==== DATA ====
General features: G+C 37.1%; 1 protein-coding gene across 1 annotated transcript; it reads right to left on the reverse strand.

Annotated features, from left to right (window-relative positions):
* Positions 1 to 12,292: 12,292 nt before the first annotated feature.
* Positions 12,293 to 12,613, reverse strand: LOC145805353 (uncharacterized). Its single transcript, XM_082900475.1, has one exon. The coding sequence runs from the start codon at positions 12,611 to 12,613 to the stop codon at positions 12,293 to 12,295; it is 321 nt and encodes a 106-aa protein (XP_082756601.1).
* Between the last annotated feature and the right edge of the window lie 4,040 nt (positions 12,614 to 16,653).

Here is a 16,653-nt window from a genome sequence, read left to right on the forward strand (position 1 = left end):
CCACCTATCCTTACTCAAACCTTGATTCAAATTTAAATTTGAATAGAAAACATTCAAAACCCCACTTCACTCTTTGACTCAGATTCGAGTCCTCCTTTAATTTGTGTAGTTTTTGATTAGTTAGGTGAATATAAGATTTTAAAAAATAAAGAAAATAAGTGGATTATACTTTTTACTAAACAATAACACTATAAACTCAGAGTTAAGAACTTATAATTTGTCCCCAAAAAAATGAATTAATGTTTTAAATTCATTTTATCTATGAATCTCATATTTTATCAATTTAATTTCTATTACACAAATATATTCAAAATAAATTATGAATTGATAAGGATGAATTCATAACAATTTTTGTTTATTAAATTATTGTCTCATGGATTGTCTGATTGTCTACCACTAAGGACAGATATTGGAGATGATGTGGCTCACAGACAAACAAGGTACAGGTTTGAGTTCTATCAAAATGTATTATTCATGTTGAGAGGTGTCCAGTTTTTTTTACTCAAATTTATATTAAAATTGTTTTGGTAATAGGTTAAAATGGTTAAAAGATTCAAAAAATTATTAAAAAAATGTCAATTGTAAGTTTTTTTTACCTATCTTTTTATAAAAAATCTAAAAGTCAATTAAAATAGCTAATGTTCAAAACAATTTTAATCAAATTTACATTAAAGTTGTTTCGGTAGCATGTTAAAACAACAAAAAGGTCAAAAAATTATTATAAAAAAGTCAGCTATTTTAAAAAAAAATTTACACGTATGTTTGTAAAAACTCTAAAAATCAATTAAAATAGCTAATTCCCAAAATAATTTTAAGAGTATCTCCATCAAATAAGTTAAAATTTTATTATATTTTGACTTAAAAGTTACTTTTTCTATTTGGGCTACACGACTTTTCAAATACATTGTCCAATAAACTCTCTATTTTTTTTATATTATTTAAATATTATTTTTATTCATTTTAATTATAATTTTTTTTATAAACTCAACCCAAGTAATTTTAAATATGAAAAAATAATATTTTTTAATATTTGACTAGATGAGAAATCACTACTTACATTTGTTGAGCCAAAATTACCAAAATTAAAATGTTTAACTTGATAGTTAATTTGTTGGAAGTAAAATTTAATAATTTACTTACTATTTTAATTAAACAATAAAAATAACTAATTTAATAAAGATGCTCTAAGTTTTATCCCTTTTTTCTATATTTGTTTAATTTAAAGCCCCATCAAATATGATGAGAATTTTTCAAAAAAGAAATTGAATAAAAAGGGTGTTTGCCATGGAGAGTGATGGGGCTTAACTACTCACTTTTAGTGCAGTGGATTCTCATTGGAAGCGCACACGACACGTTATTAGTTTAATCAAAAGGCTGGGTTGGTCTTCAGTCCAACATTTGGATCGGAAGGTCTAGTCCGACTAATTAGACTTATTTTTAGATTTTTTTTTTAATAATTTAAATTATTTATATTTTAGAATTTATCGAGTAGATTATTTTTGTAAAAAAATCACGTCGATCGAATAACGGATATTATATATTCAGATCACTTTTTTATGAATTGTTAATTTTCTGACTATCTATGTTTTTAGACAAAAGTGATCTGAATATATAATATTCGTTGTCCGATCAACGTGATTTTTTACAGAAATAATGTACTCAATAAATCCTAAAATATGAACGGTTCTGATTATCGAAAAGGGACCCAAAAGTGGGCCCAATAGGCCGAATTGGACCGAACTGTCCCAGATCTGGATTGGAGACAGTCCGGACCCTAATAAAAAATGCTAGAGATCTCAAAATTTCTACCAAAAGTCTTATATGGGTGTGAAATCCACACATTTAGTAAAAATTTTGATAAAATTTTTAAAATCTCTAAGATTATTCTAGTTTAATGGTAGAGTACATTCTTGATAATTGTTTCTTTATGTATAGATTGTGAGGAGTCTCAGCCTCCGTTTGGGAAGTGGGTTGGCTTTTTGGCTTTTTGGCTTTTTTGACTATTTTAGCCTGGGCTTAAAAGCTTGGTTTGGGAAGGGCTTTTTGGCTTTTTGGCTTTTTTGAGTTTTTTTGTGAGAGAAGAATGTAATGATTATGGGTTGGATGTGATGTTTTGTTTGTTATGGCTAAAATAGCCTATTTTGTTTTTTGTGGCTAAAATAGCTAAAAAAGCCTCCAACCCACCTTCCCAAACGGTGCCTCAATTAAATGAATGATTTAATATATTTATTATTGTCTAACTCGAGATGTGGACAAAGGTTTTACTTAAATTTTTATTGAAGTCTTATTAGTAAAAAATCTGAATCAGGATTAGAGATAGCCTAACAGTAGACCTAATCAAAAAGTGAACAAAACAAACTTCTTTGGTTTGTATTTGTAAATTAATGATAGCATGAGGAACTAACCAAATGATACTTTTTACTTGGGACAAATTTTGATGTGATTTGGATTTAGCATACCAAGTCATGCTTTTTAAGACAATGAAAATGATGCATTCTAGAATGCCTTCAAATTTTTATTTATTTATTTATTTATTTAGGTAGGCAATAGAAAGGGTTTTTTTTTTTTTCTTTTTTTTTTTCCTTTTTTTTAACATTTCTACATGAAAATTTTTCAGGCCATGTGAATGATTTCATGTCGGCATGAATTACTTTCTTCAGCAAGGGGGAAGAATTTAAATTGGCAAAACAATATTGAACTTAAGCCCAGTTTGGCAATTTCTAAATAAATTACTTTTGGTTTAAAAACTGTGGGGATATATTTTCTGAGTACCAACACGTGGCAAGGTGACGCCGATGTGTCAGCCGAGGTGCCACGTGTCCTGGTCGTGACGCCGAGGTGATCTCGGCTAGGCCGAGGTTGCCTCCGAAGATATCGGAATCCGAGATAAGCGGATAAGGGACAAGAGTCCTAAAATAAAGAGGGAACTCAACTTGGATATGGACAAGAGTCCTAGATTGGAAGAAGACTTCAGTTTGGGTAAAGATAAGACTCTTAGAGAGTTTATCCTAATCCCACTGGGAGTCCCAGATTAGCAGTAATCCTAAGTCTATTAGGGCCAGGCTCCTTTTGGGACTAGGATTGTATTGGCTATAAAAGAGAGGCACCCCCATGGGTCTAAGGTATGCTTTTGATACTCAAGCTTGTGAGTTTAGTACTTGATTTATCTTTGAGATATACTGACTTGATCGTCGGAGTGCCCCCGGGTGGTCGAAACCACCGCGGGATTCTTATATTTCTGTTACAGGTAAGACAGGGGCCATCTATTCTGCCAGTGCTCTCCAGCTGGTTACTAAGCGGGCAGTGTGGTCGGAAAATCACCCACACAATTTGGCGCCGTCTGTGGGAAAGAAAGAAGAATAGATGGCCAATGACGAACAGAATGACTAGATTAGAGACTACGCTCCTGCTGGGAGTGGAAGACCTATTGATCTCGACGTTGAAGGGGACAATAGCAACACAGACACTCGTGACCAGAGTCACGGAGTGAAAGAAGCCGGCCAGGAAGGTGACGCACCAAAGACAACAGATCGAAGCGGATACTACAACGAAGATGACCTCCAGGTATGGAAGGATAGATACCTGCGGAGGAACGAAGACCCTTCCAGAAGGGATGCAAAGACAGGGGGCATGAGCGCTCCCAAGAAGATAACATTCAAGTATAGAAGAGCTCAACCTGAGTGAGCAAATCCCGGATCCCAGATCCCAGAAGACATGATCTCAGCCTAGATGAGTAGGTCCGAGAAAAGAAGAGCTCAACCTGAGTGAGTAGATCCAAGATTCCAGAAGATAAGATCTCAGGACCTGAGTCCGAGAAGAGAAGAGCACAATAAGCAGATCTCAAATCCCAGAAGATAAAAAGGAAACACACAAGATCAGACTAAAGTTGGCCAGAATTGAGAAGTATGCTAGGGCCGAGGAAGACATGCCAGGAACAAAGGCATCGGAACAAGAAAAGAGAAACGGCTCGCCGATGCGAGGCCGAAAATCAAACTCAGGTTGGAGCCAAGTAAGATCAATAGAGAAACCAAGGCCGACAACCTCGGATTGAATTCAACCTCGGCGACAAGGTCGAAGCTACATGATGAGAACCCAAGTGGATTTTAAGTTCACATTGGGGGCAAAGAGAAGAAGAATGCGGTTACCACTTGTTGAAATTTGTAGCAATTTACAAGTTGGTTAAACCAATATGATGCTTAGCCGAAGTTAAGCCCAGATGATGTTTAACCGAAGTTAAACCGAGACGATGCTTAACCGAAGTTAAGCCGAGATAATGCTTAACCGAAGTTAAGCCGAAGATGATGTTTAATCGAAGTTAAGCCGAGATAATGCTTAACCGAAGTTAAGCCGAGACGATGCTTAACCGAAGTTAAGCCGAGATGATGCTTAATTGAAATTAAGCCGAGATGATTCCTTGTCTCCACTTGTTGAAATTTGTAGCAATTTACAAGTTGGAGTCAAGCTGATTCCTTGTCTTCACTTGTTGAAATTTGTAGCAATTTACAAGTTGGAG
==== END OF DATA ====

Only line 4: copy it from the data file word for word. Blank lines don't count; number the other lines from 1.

* Positions 12,293 to 12,613, reverse strand: LOC145805353 (uncharacterized). Its single transcript, XM_082900475.1, has one exon. The coding sequence runs from the start codon at positions 12,611 to 12,613 to the stop codon at positions 12,293 to 12,295; it is 321 nt and encodes a 106-aa protein (XP_082756601.1).